• Corn yields in the November forecast are higher than the August forecast. Corn yield was 188 in the August forecast compared to 198 in the November forecast.
  • The corn price is lower in the November forecast compared to the August forecast. The August forecast used a $3.65 corn price compared to a $3.35 price in the November forecast.
  • The soybean price is higher in the November forecast compared to the August forecast. The August forecast used a $9 per bushel price compared to $9.55 per bushel price in the November forecast.


According to USDA forecasts, corn and soybean yields in Illinois will average above trend levels. These relatively high yields will provide a higher level of income than many expected during mid to late summer.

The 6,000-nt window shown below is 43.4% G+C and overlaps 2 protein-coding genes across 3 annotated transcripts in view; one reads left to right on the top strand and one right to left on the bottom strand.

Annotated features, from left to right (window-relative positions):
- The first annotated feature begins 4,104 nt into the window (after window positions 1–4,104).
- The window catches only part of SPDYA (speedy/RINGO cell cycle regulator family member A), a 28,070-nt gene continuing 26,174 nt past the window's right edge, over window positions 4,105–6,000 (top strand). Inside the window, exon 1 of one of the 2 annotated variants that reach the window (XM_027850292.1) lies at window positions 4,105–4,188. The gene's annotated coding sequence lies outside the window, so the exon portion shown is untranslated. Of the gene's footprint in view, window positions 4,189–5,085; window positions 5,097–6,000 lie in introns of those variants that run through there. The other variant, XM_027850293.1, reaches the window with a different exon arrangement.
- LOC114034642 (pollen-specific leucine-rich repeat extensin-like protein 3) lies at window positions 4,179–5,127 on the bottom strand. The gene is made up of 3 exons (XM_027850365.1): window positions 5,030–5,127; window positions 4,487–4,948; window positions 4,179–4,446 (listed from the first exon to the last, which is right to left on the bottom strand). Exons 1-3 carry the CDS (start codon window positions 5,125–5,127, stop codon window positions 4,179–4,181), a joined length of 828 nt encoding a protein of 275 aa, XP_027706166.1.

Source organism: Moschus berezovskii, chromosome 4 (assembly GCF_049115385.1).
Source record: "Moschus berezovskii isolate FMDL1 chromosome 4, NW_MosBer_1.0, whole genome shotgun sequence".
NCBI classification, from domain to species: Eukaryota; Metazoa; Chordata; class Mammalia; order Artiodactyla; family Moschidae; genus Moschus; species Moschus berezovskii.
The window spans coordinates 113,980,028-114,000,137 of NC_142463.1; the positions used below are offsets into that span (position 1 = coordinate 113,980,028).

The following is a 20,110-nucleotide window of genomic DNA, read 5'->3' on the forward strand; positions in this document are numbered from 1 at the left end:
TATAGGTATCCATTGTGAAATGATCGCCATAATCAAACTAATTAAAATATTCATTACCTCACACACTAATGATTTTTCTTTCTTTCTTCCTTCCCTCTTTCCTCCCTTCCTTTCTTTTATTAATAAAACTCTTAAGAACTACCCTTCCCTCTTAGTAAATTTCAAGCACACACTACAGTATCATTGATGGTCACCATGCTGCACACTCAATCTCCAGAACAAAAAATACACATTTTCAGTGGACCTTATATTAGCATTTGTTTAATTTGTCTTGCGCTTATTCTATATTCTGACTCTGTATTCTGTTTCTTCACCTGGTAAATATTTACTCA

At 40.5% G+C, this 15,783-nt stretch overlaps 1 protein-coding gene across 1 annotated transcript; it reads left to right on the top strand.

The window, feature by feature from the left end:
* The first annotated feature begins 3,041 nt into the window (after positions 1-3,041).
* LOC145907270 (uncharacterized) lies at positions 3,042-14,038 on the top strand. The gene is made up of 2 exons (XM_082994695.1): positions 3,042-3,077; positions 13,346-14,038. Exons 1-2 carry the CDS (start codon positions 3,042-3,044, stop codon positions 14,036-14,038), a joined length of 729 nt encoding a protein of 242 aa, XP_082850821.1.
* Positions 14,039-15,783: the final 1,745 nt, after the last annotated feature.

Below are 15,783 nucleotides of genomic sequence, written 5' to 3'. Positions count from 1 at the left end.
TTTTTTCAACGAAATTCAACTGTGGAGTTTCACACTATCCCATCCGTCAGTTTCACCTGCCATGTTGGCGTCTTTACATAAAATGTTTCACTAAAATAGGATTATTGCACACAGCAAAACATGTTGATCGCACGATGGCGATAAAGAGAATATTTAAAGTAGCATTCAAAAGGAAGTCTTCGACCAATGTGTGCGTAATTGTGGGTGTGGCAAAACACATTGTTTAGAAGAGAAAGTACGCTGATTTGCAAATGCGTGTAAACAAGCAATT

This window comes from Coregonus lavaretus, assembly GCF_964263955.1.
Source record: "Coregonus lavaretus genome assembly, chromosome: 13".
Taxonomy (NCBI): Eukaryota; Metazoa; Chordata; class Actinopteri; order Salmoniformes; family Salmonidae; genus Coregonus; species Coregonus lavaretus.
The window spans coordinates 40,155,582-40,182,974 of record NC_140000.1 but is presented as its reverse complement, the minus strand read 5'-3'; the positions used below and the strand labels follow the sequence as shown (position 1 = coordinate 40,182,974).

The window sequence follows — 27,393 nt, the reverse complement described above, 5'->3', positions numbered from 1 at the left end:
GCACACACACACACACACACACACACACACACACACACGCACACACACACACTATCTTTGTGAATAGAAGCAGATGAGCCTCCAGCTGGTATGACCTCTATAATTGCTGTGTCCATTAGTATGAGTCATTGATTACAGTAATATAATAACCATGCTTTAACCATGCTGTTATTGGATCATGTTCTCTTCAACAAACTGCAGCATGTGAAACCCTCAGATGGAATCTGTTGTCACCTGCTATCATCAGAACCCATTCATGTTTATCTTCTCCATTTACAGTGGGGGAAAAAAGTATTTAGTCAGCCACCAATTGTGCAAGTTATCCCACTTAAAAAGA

Overall, average net income levels will result in deterioration in working capital on many farms, a continuation of the trend that has been occurring since 2013. As a result, attention will continue to be focused on lowering costs and other cash flows to meet these shortfalls.

As always, there will be considerable variability in income across farms. Those farms that have higher yields will have higher incomes than those farms with lower yields.

The amount forward contracted could also play a role in the distribution of incomes across farms. Prices during late winter and early spring for 2017 harvest-time delivery were higher than most fall delivery prices, particularly for soybeans. Those farmers that forward contracted more could have higher relative incomes than those that did not contract as much.